Nicodemus was not like the other Pharisees. He didn't want to
confront Jesus in the daytime, surrounded by nosy witnesses. He wanted to
meet with the real Jesus and ask heartfelt questions about why God
had sent him.
To Nicodemus's questions Jesus replied, "I tell you the
truth, unless you are born again, you cannot see the Kingdom of God"
(John 3:3). This was a new concept to Nicodemus. As a religious
leader, he would be familiar with the imagery written by the prophet
Ezekiel concerning God's capacity to transplant "a new heart. But he
sincerely didn't know how a man could return to his mother's womb and be
born again. So Jesus put it in terms he could understand: "I assure
you, no one can enter the Kingdom of God without being born of water
and the Spirit. Humans can reproduce only human life, but the Holy
Spirit gives birth to spiritual life" (John 3:5-6).
That night, Jesus went on to share what may be the most
intimate and memorable words of the entire Bible, including truths about
the world's darkness and God's light and the much-revered verse John
We can't be sure what happened to Nicodemus. But he does
appear two more times in Scripture. On the Jewish high council, he
makes a bold stand for Jesus' legal right to a hearing (see John
7:50-51). And after the Crucifixion, he joins Joseph of Arimathea in
asking for Jesus' body to provide a proper burial (see John 19:38-42).
It appears that the night of that fateful meeting, Jesus may have
given Nicodemus a tender, responsive heart after all.
Nicodemus was a Pharisee and Jewish leader in Jerusalem. His
story is told in the Gospel of John, chapters 3, 7, and 19. [The One
Year Bible Live Verse Devotional]
Our neighbor's dog was a sweetheart and everyone in the
neighborhood loved her. But she had a talent for getting out of the yard. One
day, she managed to escape and was hit by a car, leaving her badly
injured and lying in a ditch. We rushed to help her, but as so often
happens with injured animals, she lashed out at us, growling, barking,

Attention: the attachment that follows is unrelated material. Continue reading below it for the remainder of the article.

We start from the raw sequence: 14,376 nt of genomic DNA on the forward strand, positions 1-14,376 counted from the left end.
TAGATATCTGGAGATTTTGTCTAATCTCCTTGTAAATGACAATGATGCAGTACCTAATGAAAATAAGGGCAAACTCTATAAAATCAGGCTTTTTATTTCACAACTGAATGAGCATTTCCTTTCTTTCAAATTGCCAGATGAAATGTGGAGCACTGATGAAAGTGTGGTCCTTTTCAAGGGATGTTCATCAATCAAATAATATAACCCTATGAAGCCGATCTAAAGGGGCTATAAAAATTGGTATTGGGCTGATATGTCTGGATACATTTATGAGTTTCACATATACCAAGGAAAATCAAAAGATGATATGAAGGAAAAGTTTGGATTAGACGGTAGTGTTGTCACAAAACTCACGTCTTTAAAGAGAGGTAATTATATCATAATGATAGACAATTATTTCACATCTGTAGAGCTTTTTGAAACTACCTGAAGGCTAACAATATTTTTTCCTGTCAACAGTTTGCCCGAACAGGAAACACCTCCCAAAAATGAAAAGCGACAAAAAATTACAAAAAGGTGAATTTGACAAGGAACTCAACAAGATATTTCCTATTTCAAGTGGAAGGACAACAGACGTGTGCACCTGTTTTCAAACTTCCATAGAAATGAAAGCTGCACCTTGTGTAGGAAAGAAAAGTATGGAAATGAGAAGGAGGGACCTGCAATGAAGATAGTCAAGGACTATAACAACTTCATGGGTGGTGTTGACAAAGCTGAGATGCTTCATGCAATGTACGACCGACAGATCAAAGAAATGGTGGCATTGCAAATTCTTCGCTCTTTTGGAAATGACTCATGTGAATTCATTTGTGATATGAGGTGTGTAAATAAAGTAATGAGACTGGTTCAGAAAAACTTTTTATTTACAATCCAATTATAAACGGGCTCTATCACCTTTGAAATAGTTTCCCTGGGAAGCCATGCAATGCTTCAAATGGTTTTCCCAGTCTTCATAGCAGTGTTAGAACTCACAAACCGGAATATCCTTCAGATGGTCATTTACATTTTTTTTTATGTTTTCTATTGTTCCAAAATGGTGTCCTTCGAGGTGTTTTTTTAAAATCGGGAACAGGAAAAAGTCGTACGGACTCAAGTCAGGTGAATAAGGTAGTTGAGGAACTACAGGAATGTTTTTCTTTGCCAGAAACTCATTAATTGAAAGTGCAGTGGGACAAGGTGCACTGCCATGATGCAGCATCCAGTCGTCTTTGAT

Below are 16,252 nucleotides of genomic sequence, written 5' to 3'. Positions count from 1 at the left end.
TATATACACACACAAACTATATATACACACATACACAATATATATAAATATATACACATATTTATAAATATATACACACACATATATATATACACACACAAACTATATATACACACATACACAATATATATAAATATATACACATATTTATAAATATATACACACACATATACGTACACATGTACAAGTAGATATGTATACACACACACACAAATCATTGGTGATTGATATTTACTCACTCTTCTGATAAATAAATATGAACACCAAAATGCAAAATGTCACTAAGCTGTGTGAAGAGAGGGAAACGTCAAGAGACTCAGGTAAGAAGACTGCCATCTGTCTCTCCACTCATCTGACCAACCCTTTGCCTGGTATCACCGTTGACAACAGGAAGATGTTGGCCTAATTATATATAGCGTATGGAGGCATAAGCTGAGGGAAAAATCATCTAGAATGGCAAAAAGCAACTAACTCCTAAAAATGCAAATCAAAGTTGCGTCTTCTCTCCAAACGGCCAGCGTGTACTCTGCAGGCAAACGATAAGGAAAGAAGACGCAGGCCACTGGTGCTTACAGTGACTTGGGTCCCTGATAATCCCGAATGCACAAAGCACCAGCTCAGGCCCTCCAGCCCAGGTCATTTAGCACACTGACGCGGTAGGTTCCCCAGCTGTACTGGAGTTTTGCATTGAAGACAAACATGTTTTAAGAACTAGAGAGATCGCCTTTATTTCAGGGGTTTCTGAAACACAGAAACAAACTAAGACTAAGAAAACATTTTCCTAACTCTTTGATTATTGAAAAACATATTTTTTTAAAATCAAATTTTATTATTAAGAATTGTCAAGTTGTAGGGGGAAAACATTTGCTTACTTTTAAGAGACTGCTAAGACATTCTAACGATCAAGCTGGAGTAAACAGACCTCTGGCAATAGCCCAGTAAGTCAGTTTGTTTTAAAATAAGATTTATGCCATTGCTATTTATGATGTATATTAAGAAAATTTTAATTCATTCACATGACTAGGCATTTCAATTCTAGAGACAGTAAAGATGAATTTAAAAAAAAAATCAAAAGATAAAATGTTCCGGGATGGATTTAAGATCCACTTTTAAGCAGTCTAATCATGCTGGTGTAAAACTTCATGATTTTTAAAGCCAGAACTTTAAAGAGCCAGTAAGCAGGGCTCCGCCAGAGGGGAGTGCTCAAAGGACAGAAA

and snapping. The dog's owner wouldn't take no for an answer though.
He pushed past his dog's hostile response and took care of her -
because he loved her.
I have had times in my life when I was the one lying in the
gutter, broken and hurting. God came to me there and pushed past my
angry and hostile reactions - because he loves me. In spite of my
restless behavior and my foolish protests, he stuck with me, healing,
restoring, and changing me.
God has big plans for me, too big to leave me lying in the
gutter, licking my own wounds. He had a plan to get me back on my feet
and make me productive for his kingdom. He's given me a new heart
and a new spirit, and he'll never give up on me - because he loves
Father, thank you for picking me up and putting me back on my
feet. Thank you for loving me so much that you helped me even when I
fought against your loving care. In Jesus name, Amen. [Celebrate
Recovery Daily Devotional by John & Johnny Baker]
God gave me this verse at a time when I had been looking for
happiness in all the wrong places. My marriage was falling apart, I was
addicted to drugs and alcohol, and I had a hard and heavy heart. God
brought me to a place of total brokenness, and through this promise of
removing my stony heart and giving me a heart of flesh, he began the
chiseling process that helped me see others through his compassionate eyes
Another turning point came soon after. This time it involved
repairing not only my spiritual heart but also my physical heart: A major
blockage required open-heart surgery and a long period of recovery. God
used that time and the interaction with medical personnel, family,
and friends to help me realize that I needed to accept others just
as they are and love them right where they are. As he opened my
spirit, he filled it with his Spirit! He healed me emotionally,
physically, and spiritually. My heart beats stronger"both physically and
spiritually"every day; and with each and every breath I take, he continues to give
me new and right desires to love others and to share the story of
God's own loving heart for the world.
Dolly Daso, who came to the Lord later in life, is a wife, a
mother of three, and a grandmother of seven. [The One Year Bible Live
LINKS WORTH CHECKING OUT
Most Important Decision in Life:
Seeking God Made Real: http://vimeo.com/31489782
Prayer Made Real: https://www.youtube.com/watch?v=tc8VdMV26VE
LINKS FOR BIBLE STUDIES AND SEMINARS
Restoring The Power by John Bradshaw:
Glow Tract Video Bible Studies: http://www.bibleresearch.info/